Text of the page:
Ago-Egun is a fishing community on the Makoko/Iwaya waterfront in the Bariga area of Lagos. It is part of the several other communities that constitute one of the largest aquatic trading communities in the suburb of the mainland coast of the Lagos lagoon. While this may seem like a beautiful scenery for tourism and relaxation, the waterways and canal along Ago-Egun and its environs are not so fancy to look at. Essentially, the settlements that constitute the Makoko/Iwaya community is branded by a plethora of unplanned settlements that remains a flashpoint of environmental degradation particularly the canal that straddles the community. The canal is surrounded by heaps of refuse and the stench of human waste putting the lives of community dwellers at the risk of air and water-borne diseases.
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Students and community dwellers of Ago Egun

The extent of environmental decay and the trauma of mobility that residents of Ago-Egun encounter on a daily basis as a price for survival remains a collective embarrassment and is enough reason for any responsible government to act. This leadership gap shaped the basis of the community development project implemented by selected students from Fazil Omar Secondary School, Iwaya, Lagos. The community change project formed part of the key activities they had to engage in during the yearlong leadership and life skills training organised by LEAP Africa tagged ‘iLEAD’.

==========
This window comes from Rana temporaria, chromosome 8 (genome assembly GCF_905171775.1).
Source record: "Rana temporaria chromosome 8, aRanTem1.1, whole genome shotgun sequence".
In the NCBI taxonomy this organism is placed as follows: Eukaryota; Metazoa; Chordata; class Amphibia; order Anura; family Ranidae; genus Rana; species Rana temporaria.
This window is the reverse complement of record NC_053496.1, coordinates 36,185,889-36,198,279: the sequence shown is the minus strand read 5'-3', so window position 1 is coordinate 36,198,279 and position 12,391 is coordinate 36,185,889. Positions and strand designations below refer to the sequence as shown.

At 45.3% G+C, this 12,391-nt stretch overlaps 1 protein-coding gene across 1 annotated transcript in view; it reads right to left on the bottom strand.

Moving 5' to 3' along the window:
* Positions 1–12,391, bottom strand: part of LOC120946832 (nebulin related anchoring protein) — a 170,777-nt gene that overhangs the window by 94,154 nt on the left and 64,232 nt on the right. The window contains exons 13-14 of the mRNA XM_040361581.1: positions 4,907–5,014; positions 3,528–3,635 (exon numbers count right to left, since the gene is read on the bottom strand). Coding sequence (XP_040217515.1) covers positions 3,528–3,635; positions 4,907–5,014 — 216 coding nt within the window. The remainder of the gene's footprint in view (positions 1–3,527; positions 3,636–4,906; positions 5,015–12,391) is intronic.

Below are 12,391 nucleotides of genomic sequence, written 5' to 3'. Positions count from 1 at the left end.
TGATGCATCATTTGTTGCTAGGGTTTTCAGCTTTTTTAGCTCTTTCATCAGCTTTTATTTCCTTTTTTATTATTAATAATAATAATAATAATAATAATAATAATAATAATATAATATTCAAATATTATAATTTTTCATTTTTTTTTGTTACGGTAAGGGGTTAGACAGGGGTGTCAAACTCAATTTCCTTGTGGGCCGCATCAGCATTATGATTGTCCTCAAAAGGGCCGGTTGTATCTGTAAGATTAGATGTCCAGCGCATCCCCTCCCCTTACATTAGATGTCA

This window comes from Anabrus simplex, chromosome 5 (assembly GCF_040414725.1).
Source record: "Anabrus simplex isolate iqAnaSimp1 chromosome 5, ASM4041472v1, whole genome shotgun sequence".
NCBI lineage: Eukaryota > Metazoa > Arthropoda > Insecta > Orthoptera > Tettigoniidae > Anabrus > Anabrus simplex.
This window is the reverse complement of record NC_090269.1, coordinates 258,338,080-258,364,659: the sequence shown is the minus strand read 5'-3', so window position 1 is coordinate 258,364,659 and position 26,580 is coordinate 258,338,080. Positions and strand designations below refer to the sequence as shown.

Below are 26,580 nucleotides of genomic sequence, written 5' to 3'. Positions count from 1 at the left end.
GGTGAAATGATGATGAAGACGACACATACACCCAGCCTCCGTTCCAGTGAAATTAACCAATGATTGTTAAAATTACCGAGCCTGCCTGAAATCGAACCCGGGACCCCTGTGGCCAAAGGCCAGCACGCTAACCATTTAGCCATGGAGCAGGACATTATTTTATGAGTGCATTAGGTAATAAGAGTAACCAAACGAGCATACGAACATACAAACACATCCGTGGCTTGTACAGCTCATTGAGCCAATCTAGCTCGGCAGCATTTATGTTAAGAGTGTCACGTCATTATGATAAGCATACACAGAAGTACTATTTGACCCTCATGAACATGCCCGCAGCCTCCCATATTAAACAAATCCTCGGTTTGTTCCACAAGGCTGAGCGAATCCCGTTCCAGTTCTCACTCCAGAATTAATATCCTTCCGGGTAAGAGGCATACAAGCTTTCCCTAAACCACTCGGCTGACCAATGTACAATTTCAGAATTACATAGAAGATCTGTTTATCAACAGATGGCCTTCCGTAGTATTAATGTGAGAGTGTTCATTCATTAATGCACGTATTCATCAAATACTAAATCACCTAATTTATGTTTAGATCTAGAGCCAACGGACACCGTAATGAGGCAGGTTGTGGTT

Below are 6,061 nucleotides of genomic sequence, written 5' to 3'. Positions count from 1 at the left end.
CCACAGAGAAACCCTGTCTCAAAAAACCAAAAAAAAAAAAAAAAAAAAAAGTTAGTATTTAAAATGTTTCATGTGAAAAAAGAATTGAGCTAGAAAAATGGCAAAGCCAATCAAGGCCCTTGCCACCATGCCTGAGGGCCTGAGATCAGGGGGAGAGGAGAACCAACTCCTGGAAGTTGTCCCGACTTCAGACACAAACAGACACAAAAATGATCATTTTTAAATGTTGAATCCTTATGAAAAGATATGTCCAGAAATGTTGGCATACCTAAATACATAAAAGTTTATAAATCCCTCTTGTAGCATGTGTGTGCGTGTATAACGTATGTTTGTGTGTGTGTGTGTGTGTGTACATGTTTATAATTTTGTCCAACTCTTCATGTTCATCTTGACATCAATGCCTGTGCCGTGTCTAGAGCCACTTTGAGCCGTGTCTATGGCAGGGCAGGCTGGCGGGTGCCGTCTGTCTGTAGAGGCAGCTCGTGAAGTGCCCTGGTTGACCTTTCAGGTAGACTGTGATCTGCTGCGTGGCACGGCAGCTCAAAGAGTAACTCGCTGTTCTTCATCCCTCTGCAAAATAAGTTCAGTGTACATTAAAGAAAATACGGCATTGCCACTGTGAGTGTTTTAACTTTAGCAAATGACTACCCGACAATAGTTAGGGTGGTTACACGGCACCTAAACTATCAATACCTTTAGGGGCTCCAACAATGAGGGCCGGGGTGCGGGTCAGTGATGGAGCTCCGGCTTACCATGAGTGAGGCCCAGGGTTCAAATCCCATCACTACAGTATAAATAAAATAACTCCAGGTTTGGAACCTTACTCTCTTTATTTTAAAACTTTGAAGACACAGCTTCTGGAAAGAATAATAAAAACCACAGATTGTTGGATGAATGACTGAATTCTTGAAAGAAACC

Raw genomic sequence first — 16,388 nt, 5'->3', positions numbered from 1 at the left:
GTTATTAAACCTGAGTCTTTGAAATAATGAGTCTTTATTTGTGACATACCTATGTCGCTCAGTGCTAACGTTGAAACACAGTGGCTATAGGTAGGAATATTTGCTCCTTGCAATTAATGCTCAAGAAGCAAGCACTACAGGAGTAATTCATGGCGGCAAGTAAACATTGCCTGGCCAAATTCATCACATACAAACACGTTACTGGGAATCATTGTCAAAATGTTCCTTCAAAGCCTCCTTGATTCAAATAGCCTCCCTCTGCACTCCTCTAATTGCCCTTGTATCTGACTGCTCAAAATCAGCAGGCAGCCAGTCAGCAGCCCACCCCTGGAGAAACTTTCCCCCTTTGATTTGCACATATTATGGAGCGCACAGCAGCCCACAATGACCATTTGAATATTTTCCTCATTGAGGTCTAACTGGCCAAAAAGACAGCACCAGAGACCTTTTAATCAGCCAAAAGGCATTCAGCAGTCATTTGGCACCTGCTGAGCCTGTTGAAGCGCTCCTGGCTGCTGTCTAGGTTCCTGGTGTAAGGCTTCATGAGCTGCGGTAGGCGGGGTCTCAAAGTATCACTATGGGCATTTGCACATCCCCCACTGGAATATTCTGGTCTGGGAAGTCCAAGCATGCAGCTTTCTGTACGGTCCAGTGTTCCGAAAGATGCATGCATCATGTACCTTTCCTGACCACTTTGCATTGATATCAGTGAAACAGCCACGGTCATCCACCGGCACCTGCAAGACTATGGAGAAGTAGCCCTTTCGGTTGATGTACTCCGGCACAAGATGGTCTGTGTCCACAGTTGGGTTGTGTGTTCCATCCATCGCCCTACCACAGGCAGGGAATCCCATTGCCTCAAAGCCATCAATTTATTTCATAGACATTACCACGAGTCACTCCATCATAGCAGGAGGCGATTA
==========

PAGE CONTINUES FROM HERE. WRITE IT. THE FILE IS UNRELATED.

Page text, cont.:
Having to cross the canal to school, the students explain the difficulties they must encounter daily using a boat. They must wait on long queues and endure the stench of both material and human waste resulting in lateness to school and acute disorientation. If their school uniform gets stained from splashes of the smelly murky water of the canal, they either go to school that way or return home. For many of the students, returning home means they are done for school that day, due to having just one pair of uniform.